Ancestry.com Library Edition

What is Ancestry.com Library Edition?

Ancestry.com Library Edition is a version of Ancestry.com that libraries, genealogical societies, and other institutions can use and purchase subscriptions to at more economical prices.  This lets people in the surrounding area briefly use Ancestry.com free-of-charge, without having to sign up for a personal subscription!

Unfortunately, as Ancestry.com is a genealogy research website designed for personal use, there are certain features that are unavailable in the Library Edition.  For example, when using Ancestry.com Library Edition, you cannot build your own family tree, nor can you contribute information to someone else's family tree. You also cannot post a message on the message boards for Ancestry.com, or send a private message to another Ancestry.com user.  However, you can still view information that others have put on their family trees (assuming that they have made their family trees public), and you can still view messages that others have left on the message boards for Ancestry.com.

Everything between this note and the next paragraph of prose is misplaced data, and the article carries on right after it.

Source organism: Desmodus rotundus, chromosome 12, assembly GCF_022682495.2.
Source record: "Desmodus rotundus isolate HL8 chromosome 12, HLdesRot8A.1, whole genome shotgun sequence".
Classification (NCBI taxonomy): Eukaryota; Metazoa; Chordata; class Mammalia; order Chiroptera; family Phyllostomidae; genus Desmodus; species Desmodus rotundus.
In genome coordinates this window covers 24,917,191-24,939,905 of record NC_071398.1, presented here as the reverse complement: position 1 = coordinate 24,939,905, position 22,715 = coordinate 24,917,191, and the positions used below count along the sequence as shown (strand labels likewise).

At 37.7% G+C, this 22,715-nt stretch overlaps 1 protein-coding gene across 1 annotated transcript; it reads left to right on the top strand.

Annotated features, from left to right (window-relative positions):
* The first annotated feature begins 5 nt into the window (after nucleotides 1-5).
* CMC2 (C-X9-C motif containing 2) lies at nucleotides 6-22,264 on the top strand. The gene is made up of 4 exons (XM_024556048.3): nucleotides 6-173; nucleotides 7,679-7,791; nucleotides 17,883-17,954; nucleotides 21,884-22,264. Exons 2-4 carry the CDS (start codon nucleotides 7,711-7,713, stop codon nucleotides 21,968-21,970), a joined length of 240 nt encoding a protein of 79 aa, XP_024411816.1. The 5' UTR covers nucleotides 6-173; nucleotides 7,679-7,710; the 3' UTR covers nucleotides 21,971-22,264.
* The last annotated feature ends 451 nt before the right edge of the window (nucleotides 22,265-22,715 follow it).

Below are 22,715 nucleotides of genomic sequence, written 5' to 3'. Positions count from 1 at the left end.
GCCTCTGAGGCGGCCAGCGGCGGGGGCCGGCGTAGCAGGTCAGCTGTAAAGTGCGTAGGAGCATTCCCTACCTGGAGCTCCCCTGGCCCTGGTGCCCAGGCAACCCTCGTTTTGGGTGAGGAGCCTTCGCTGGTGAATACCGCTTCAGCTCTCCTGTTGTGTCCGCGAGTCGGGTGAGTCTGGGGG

In addition, you cannot buy any extra products from Ancestry.com while using Library Edition, and there are certain databases that will be unable to access, including:

  • Historical Newspaper Collection

  • Family and Local History Collection

  • Obituary Collection

  • Filby's Passenger and Immigration Lists Index (P.L.I.)

  • Biography & Genealogy Master Index (B.G.M.I.)

  • Freedman's Bank Records

How to access Ancestry.com Library Edition

Access to Ancestry.com Library Edition is provided through a company known as ProQuest.  In order to sign up for an Ancestry.com Library Edition account, you will have to contact the company directly.  This will probably be a no-go for you, as you're just an individual user of Ancestry.com.

Although, if you have a library or genealogical society in your area, you may want to talk to them about getting a subscription to Ancestry.com Library Edition, and direct them to this page for contacting ProQuest in that regard.  In fact, your local library or genealogical society may already have a subscription to Ancestry.com Library Edition.  You may want to ask them about this, as well as ask about providing you with access credentials and/or instructions.

Note that most institutions will only allow you to access Ancestry.com Library Edition from inside the institution itself, using their private Internet connection.  If you want to use Ancestry.com in the comfort of your own home, start with our tutorial on how to get an Ancestry.com free trial, or how to sign up for Ancestry.com.

 

And that's a quick primer on Ancestry.com Library Edition!

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